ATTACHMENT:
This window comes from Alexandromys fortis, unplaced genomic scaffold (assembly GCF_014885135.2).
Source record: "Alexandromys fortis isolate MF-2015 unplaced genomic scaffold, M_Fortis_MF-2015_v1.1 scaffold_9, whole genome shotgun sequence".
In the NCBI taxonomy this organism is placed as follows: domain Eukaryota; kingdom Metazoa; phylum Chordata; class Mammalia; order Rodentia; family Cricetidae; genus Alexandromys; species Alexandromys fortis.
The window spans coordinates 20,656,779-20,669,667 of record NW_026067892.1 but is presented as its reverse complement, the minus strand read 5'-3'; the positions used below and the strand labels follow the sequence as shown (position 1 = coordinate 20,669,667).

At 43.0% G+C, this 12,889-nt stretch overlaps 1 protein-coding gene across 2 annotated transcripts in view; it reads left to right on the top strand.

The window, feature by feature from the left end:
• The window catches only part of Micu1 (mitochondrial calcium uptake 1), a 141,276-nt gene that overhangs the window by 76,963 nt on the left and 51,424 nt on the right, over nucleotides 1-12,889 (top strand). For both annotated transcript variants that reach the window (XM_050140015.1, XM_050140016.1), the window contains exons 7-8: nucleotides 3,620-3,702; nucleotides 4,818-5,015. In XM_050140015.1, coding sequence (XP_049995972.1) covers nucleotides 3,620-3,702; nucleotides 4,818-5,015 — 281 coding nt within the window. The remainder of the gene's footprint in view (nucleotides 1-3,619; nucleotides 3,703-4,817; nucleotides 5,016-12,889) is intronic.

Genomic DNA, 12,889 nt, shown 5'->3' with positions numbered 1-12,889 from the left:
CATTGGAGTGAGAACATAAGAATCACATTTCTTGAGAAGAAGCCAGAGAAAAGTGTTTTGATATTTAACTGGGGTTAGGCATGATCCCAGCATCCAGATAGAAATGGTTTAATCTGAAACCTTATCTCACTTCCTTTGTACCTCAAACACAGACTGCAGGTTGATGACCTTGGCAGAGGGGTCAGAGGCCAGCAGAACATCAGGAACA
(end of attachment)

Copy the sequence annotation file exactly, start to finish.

This window comes from Alexandromys fortis, unplaced genomic scaffold (assembly GCF_014885135.2).
Source record: "Alexandromys fortis isolate MF-2015 unplaced genomic scaffold, M_Fortis_MF-2015_v1.1 scaffold_9, whole genome shotgun sequence".
In the NCBI taxonomy this organism is placed as follows: domain Eukaryota; kingdom Metazoa; phylum Chordata; class Mammalia; order Rodentia; family Cricetidae; genus Alexandromys; species Alexandromys fortis.
The window spans coordinates 20,656,779-20,669,667 of record NW_026067892.1 but is presented as its reverse complement, the minus strand read 5'-3'; the positions used below and the strand labels follow the sequence as shown (position 1 = coordinate 20,669,667).

At 43.0% G+C, this 12,889-nt stretch overlaps 1 protein-coding gene across 2 annotated transcripts in view; it reads left to right on the top strand.

The window, feature by feature from the left end:
• The window catches only part of Micu1 (mitochondrial calcium uptake 1), a 141,276-nt gene that overhangs the window by 76,963 nt on the left and 51,424 nt on the right, over nucleotides 1-12,889 (top strand). For both annotated transcript variants that reach the window (XM_050140015.1, XM_050140016.1), the window contains exons 7-8: nucleotides 3,620-3,702; nucleotides 4,818-5,015. In XM_050140015.1, coding sequence (XP_049995972.1) covers nucleotides 3,620-3,702; nucleotides 4,818-5,015 — 281 coding nt within the window. The remainder of the gene's footprint in view (nucleotides 1-3,619; nucleotides 3,703-4,817; nucleotides 5,016-12,889) is intronic.

Genomic DNA, 12,889 nt, shown 5'->3' with positions numbered 1-12,889 from the left:
CATTGGAGTGAGAACATAAGAATCACATTTCTTGAGAAGAAGCCAGAGAAAAGTGTTTTGATATTTAACTGGGGTTAGGCATGATCCCAGCATCCAGATAGAAATGGTTTAATCTGAAACCTTATCTCACTTCCTTTGTACCTCAAACACAGACTGCAGGTTGATGACCTTGGCAGAGGGGTCAGAGGCCAGCAGAACATCAGGAACA